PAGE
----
Source: Quartz —
The Federal Reserve hammered both sides of the housing market in 2022. Rising mortgage rates kept home purchases out of reach for many, while higher building costs made it difficult for sellers to reduce the prices of new homes.
The National Association of Homebuilders (NAHB) declared a recession in the housing market in August. (Industries can experience recessions while the broader economy is not in a recession).
NAHB chief economist Robert Dietz cites the data supporting that call: existing house sales, mortgage applications, and single-family starts are each down by a third year-over-year. “We’re seeing decade-low readings for just about every index that you can imagine for housing,” Dietz says.
Normally this would lead to a crash in prices. But in 2023, with the market not yet recovered from two years of supply chain delays? Prepare for something less traditional.
Home prices are going to keep going up in 2023
According to the NAHB, construction expenses have increased 35% since covid, while mortgage rates have doubled. High costs and interest rates have left homebuilders with fewer purchasers and more expenses.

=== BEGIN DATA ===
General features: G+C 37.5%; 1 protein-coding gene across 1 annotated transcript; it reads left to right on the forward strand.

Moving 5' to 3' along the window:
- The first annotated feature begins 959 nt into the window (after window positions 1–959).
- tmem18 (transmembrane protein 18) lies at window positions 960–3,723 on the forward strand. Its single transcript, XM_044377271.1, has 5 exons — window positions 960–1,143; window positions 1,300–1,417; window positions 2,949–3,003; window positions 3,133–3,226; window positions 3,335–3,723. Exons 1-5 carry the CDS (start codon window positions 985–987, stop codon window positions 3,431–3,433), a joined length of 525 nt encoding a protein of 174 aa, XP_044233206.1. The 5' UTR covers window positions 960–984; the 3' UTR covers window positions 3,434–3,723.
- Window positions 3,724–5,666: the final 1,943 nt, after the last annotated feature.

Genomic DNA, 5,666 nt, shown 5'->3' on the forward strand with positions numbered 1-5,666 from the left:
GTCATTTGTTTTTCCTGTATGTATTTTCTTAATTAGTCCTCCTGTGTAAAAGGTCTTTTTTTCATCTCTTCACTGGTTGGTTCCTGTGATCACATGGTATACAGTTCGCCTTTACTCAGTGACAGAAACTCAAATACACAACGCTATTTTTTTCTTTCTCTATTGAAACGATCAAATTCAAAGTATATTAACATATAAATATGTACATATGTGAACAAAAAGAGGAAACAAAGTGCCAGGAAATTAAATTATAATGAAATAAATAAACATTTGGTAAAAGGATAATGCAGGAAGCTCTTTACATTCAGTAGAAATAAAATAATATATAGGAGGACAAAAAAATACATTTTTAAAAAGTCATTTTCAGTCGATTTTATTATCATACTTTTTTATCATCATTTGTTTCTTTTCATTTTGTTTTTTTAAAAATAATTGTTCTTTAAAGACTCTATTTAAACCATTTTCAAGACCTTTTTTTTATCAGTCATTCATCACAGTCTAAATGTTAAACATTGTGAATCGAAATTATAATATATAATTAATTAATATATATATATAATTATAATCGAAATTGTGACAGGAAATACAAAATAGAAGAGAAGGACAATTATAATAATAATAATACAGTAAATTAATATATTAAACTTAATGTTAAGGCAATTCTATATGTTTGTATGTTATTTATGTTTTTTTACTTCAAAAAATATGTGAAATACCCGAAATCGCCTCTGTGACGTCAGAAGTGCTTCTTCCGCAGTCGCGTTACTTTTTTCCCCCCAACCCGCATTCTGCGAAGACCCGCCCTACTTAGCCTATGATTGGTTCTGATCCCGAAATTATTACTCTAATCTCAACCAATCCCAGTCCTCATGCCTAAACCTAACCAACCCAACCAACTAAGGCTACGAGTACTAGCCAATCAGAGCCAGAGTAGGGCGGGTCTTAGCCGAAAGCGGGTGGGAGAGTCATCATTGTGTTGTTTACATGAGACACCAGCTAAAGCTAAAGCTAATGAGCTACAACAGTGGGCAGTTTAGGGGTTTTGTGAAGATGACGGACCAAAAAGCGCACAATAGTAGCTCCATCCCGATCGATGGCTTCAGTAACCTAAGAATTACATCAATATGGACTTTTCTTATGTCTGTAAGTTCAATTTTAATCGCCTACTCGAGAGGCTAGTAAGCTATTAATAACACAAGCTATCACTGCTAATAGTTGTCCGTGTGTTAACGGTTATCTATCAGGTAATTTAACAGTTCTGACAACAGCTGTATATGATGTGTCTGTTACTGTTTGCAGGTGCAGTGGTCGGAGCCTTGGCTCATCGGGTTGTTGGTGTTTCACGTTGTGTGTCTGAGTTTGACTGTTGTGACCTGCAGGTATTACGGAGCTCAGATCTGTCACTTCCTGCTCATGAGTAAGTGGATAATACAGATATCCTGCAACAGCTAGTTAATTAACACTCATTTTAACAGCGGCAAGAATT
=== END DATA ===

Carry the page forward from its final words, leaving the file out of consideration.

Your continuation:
Some builders have been able to offer discounts on home prices because of the profits they were raking in at the height of the market. The John Burns Real Estate Consulting Group, which tracks earnings for builders, found that their 2022 margins were 27.3% and 28% in the third and second quarters respectively, says Eric Finnigan, director of building products at John Burns. In a normal year, these margins average 20% or 21%.
Builders sold at unusually high prices early in the pandemic due to great demand and low supply. And many builders wouldn’t price homes before they were ready to sell them, because the volatile prices of materials made them unsure about what price to charge, Finnigan said.